Five Day Birth Control Pill Approved

ella ™ is believed to work by preventing the ovum (egg) from leaving the ovary. It may be effective up to 120 hours after unprotected sex. It also may be effective when intended contraception fails, e.g., when there is a condom malfunction. The medication has been available in Europe for over a year. Its trade name there is ellaOne™. No serious side effects were found in clinical trials, although ella may cause headache, nausea, abdominal pain, pain/discomfort during menstruation (dysmenorrhea), fatigue, and dizziness. It is available only with a prescription.

Important Notes

The drug was approved August 13, 2010, by the US Food and Drug Administration (FDA) after a scientific review for safety and efficacy. FDA approved information from the pharmaceutical provider includes the following:

  • The drug should not be used if the woman is already pregnant. A pregnancy test may be necessary before prescribing the drug. It may harm the fetus.
  • Only one 30 mg tablet is necessary, to be swallowed by the woman.
  • It does not prevent diseases like HIV/AIDS or syphilis.
  • Fertility returns rapidly after taking the pill, so further sexual activity must include reliable contraception to avoid unwanted pregnancy.
  • Certain medications such as phenytoin (Dilantin™ ) and non-prescription nostrums such as St. John’s Wort will interfere with ella, and may destroy its effectiveness.
  • The drug does show up in breast milk. It is not recommended for nursing mothers.

The chemical name for the drug is ulipristal acetate . It acts like progesterone, and prevents follicular rupture (expulsion of the egg) in the ovary. Since conception occurs after the egg travels down the fallopian tube to the uterus, preventing the initiation of this journey will prevent conception.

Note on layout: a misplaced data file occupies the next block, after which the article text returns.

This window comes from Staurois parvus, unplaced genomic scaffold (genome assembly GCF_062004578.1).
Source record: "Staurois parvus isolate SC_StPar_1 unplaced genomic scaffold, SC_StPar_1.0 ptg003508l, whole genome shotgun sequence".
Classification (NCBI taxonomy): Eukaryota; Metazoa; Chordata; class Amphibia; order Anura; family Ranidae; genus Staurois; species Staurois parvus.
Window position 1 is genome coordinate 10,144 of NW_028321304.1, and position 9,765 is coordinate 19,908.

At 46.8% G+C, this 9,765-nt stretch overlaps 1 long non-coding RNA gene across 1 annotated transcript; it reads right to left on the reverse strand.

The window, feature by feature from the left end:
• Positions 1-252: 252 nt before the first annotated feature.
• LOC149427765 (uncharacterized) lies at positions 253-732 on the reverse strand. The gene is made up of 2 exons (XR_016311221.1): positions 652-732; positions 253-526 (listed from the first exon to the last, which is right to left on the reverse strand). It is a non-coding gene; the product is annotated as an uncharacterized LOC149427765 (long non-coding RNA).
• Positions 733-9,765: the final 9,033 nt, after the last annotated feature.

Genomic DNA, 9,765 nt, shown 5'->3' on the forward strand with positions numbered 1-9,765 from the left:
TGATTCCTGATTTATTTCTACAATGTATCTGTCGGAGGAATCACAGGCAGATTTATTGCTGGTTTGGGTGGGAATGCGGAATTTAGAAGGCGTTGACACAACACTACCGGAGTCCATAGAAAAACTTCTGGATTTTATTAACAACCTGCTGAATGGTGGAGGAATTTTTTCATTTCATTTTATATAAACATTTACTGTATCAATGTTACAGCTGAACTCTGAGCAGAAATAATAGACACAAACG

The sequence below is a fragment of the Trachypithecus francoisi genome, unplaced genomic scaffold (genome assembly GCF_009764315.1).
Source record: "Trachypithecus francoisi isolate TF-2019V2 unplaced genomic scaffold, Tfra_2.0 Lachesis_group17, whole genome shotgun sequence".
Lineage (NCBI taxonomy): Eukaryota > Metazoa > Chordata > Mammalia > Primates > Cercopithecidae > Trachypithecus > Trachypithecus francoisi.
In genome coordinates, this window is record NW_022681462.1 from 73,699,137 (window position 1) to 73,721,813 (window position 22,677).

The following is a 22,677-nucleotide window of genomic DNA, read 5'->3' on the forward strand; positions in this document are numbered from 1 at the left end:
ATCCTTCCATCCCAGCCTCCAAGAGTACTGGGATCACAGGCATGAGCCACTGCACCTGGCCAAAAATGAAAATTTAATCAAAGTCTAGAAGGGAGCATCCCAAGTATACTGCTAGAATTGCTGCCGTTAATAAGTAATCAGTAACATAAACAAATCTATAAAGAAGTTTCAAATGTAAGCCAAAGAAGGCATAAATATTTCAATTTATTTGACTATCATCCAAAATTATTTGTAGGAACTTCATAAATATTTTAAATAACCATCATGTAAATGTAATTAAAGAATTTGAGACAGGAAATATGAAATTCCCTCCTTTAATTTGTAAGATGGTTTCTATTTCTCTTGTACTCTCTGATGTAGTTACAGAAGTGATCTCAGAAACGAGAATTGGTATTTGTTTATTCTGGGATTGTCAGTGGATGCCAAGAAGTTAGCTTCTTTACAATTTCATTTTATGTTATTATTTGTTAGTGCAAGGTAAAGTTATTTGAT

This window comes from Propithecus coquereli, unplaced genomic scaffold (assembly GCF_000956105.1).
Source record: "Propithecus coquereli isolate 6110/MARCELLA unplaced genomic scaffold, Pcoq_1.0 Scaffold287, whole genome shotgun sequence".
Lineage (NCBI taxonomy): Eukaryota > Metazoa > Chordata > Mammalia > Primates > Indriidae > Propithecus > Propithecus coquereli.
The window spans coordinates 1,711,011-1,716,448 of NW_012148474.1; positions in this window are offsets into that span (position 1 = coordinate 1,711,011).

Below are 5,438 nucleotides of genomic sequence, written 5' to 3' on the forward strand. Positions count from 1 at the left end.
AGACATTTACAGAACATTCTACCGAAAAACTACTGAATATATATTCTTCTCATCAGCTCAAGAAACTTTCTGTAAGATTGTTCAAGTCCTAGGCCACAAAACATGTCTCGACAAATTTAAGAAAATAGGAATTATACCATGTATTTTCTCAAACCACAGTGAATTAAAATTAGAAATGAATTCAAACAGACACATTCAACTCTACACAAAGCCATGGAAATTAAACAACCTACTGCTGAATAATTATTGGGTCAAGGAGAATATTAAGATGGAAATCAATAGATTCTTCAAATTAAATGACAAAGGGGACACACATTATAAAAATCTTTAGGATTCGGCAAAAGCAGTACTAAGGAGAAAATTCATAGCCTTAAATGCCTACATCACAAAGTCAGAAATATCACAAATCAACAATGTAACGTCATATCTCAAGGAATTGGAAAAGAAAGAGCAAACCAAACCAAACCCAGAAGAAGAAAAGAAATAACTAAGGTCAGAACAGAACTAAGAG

How long a drug stays in the body after it is swallowed is estimated by its half life, which is the time for half the drug to disappear, that is, for the drug level to go down to half. The half life of ella is estimated at 28 to 40 hours. That means the drug is gone in a few days.

No drug is perfect. About two pregnancies occurred in 1000 women using this drug to prevent pregnancy. The drug may be less effective in heavy women, those with a BMI greater than 30.

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If the woman vomits within three hours after taking the tablet, she should contact her physician to discuss whether or not to take another dose.

If severe abdominal pain occurs three to five weeks after taking ella, it may be from an ectopic pregnancy. This is a life threatening emergency; the woman should seek immediate care.

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